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Background - 13.02.2020 - 00:00

History lesson: Nelly Diem – the HSG’s first woman lecturer

With her pioneering spirit, Nelly Diem succeeded in introducing lectures on the history of music at the then Graduate School of Business from 1918 onwards. As part of the public lecture programme, she was the Graduate School’s first woman lecturer and gave most of the history of music lectures between 1918 and 1929 herself.

Nelly Diem was born in St.Gallen on 4 January 1891. Her father Emil Diem was the head of the Municipal Technical Services and one of the founders of the Transport College and of the Materials Testing Institute. Her mother was a banker’s daughter.

After obtaining her university entrance qualification, Nelly Diem first contemplated studying medicine but ultimately decided to read musical sciences in Zurich.

From Zurich to Berlin

At that time (1908), the University of Zurich did not have a musical science seminar as such, but among others, Ernst Radecke and Eduard Bernoulli were teaching there, and Nelly Diem attended their seminars. In 1911, she moved to Berlin in order to continue her studies under teachers such as Hermann Kretzschmar; she then became a regular member of the English Musical History Seminar.

In the summer of 1912, Nelly Diem participated in a holiday course in Edinburgh. She extended her interest in Scotland’s musical history – during the war, under difficult conditions – in her doctoral thesis on contributions to the history of Scottish music in the 17th century on the basis of previously unpublished manuscripts.

She also continued her practical training: from 1915 onwards, she took lessons from the internationally famous violin virtuoso Henri Marteau in order to perfect her violin playing.

Switzerland’s first musical historian with a doctor’s degree

In 1918, Nelly Diem submitted her doctoral thesis, thus becoming Switzerland’s first musical historian with a doctor’s degree. Her work was accepted by Hugo Riemann (Leipzig), who was then the best-known German musicologist. Her thesis is still regarded as an important source for research into Scottish folk music culture. After her return to her home city of St.Gallen (1920), Nelly Diem found it difficult to stand her ground in a professional environment which was dominated by men. Her main source of income was violin lessons.

First woman lecturer at the St.Gallen Graduate School of Business (today’s HSG)

With her pioneering spirit, however, Nelly Diem succeeded in introducing musical history lectures into the Graduate School of Business from 1918 onwards. As part of the public lecture programme, she gave most of these lectures between 1918 and 1929 herself – as the Graduate School’s first woman lecturer!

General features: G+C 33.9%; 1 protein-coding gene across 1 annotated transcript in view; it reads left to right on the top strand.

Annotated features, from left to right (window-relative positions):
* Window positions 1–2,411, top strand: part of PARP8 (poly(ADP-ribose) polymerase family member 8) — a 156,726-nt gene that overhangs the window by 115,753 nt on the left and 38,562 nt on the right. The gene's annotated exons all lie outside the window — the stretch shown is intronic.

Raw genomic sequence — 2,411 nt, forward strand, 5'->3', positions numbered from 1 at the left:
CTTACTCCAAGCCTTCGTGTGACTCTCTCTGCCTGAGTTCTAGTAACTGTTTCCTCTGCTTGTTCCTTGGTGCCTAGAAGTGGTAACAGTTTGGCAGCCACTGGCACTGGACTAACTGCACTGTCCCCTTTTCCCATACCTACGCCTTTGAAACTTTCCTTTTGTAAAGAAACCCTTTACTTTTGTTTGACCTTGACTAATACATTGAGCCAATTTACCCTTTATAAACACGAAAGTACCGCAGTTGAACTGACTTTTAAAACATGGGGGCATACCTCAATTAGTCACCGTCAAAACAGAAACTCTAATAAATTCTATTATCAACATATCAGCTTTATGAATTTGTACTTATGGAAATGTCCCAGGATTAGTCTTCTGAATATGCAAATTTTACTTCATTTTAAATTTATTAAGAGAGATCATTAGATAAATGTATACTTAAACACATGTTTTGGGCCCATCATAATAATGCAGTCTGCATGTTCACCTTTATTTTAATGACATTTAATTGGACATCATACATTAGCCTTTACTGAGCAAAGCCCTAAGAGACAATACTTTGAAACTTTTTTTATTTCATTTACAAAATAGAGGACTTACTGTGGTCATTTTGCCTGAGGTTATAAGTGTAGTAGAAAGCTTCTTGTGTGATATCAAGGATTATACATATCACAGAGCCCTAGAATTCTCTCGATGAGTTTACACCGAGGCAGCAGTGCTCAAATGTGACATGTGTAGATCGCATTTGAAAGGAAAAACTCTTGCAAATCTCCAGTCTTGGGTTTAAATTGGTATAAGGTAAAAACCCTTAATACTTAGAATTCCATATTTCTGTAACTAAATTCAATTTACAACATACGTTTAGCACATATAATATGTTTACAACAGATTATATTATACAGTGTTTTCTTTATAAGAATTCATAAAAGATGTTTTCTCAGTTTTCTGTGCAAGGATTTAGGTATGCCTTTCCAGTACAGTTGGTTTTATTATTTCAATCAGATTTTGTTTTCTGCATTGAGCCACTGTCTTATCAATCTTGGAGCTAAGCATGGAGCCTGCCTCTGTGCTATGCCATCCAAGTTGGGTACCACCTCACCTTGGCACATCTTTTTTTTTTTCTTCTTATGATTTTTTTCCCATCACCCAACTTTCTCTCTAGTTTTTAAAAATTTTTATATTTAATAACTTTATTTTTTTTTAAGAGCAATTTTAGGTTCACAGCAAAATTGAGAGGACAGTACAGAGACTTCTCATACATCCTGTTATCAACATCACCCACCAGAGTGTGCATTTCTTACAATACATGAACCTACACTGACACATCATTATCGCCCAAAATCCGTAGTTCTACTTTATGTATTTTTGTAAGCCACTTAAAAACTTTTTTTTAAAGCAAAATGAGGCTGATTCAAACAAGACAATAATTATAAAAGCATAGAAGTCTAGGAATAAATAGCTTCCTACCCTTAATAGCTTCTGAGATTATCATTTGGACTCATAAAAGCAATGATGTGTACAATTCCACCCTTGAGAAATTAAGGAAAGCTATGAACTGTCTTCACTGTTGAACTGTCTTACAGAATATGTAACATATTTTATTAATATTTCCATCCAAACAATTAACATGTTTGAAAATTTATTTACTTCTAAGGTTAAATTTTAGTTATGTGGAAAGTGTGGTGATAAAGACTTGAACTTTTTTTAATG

• "Introduction to the History of Music", Summer Semester 1918
  • "The History of More Recent Music, from 1600 onwards", Summer Semester 1923
  • "The History of 19th Century Music", Winter Semester 1923/24
  • "Programme Music", Winter Semester 1925/26
  • "General History of Music with Explanations on the Piano", Winter Semester 1926/27
  • "Beethoven", Summer Semester 1928
  • "Anton Bruckner", Summer Semester 1929

A music teacher’s life

Besides giving violin lessons – for instance at the Hindermann Musikinstitut in Zurich until 1929 – Nelly Diem was a freelance music teacher and occasional player in symphony and theatre orchestras. In addition, she wrote articles for newspapers and specialist journals.

Under the influence of a traditional role model, she perceived women in music as limited to pedagogical activities. In her essay "Frau und Musik", which was published in the Meyers schweizerisches Frauen- und Modeblatt magazine in 1940, she wrote that the fact that women were not equally strongly represented in all quarters was due to their talent, which differed from their male counterparts’, and that the latter was more creative while the former was likely to lean towards a pedagogical disposition.

Acquaintance with Othmar Schoeck

In Zurich, Nelly Diem was in contact with a culturally interested circle of friends. She had a special relationship with the Swiss composer Othmar Schoeck, who was also a resident of Zurich (and conducted the symphony concert of St.Gallen’s Concert Association from 1917-1944), whose personality and work she admired.

In the city on the river Limmat, she completely put herself at the service of musical education. "Learning music for one’s own and other people’s pleasure and for the enhancement and intensification of the purpose of life", as she formulated it herself, was the leitmotif of her freelance pedagogical work. She regarded domestic music as "possibly the purest cultivation of music".

Nelly Diem never married and died in Zurich on 31 January 1976.

Picture: Archiv für Frauen-, Geschlechter- und Sozialgeschichte Ostschweiz

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